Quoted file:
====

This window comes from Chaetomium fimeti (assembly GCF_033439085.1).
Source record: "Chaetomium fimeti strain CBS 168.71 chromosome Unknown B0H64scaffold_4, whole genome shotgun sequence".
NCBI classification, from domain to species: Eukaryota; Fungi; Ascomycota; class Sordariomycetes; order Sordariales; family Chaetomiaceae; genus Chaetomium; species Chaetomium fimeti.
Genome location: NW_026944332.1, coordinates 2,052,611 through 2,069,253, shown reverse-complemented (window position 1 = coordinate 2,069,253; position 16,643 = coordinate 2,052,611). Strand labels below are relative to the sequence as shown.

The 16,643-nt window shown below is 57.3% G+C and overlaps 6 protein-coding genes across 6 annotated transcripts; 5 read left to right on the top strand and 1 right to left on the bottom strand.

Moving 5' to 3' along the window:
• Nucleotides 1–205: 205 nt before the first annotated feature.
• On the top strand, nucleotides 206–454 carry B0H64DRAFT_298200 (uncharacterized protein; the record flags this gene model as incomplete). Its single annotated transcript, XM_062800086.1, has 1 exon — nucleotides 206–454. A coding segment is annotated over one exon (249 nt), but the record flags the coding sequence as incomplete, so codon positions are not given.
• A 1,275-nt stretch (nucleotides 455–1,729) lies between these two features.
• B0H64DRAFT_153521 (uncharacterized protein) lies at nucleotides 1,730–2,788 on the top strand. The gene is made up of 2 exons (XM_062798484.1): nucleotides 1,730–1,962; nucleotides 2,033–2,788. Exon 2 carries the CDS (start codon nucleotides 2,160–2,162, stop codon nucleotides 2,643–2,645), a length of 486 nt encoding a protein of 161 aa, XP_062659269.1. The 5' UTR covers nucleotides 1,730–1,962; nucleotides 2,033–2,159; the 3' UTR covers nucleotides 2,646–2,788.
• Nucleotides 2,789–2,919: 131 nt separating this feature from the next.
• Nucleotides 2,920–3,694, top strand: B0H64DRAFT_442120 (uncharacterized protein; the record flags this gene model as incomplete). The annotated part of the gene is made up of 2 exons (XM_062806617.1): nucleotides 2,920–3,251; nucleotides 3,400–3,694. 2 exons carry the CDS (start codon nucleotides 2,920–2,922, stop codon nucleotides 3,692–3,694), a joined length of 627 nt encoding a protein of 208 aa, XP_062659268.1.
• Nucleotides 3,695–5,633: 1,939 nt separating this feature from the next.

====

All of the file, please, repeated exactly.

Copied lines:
This window comes from Chaetomium fimeti (assembly GCF_033439085.1).
Source record: "Chaetomium fimeti strain CBS 168.71 chromosome Unknown B0H64scaffold_4, whole genome shotgun sequence".
NCBI classification, from domain to species: Eukaryota; Fungi; Ascomycota; class Sordariomycetes; order Sordariales; family Chaetomiaceae; genus Chaetomium; species Chaetomium fimeti.
Genome location: NW_026944332.1, coordinates 2,052,611 through 2,069,253, shown reverse-complemented (window position 1 = coordinate 2,069,253; position 16,643 = coordinate 2,052,611). Strand labels below are relative to the sequence as shown.

The 16,643-nt window shown below is 57.3% G+C and overlaps 6 protein-coding genes across 6 annotated transcripts; 5 read left to right on the top strand and 1 right to left on the bottom strand.

Moving 5' to 3' along the window:
• Nucleotides 1–205: 205 nt before the first annotated feature.
• On the top strand, nucleotides 206–454 carry B0H64DRAFT_298200 (uncharacterized protein; the record flags this gene model as incomplete). Its single annotated transcript, XM_062800086.1, has 1 exon — nucleotides 206–454. A coding segment is annotated over one exon (249 nt), but the record flags the coding sequence as incomplete, so codon positions are not given.
• A 1,275-nt stretch (nucleotides 455–1,729) lies between these two features.
• B0H64DRAFT_153521 (uncharacterized protein) lies at nucleotides 1,730–2,788 on the top strand. The gene is made up of 2 exons (XM_062798484.1): nucleotides 1,730–1,962; nucleotides 2,033–2,788. Exon 2 carries the CDS (start codon nucleotides 2,160–2,162, stop codon nucleotides 2,643–2,645), a length of 486 nt encoding a protein of 161 aa, XP_062659269.1. The 5' UTR covers nucleotides 1,730–1,962; nucleotides 2,033–2,159; the 3' UTR covers nucleotides 2,646–2,788.
• Nucleotides 2,789–2,919: 131 nt separating this feature from the next.
• Nucleotides 2,920–3,694, top strand: B0H64DRAFT_442120 (uncharacterized protein; the record flags this gene model as incomplete). The annotated part of the gene is made up of 2 exons (XM_062806617.1): nucleotides 2,920–3,251; nucleotides 3,400–3,694. 2 exons carry the CDS (start codon nucleotides 2,920–2,922, stop codon nucleotides 3,692–3,694), a joined length of 627 nt encoding a protein of 208 aa, XP_062659268.1.
• Nucleotides 3,695–5,633: 1,939 nt separating this feature from the next.